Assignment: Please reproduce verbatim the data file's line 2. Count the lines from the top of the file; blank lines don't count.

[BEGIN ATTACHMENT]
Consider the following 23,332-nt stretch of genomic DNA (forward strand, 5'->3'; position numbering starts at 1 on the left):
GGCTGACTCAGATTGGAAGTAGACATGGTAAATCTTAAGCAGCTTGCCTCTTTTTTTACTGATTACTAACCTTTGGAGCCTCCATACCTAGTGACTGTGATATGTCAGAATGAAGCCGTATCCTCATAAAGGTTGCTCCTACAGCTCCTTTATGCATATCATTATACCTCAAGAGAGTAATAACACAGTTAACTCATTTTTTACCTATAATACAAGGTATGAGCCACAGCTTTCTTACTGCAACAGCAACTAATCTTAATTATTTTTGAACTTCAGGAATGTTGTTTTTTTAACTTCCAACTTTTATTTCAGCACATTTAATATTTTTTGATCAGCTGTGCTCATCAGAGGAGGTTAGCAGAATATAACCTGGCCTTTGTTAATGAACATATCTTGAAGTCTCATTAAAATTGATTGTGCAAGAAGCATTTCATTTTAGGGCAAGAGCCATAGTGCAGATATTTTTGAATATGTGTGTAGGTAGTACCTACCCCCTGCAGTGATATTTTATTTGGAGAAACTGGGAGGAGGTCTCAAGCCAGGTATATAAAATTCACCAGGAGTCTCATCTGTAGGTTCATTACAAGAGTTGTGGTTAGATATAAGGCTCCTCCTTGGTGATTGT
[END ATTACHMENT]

GGCTGACTCAGATTGGAAGTAGACATGGTAAATCTTAAGCAGCTTGCCTCTTTTTTTACTGATTACTAACCTTTGGAGCCTCCATACCTAGTGACTGTGATATGTCAGAATGAAGCCGTATCCTCATAAAGGTTGCTCCTACAGCTCCTTTATGCATATCATTATACCTCAAGAGAGTAATAACACAGTTAACTCATTTTTTACCTATAATACAAGGTATGAGCCACAGCTTTCTTACTGCAACAGCAACTAATCTTAATTATTTTTGAACTTCAGGAATGTTGTTTTTTTAACTTCCAACTTTTATTTCAGCACATTTAATATTTTTTGATCAGCTGTGCTCATCAGAGGAGGTTAGCAGAATATAACCTGGCCTTTGTTAATGAACATATCTTGAAGTCTCATTAAAATTGATTGTGCAAGAAGCATTTCATTTTAGGGCAAGAGCCATAGTGCAGATATTTTTGAATATGTGTGTAGGTAGTACCTACCCCCTGCAGTGATATTTTATTTGGAGAAACTGGGAGGAGGTCTCAAGCCAGGTATATAAAATTCACCAGGAGTCTCATCTGTAGGTTCATTACAAGAGTTGTGGTTAGATATAAGGCTCCTCCTTGGTGATTGT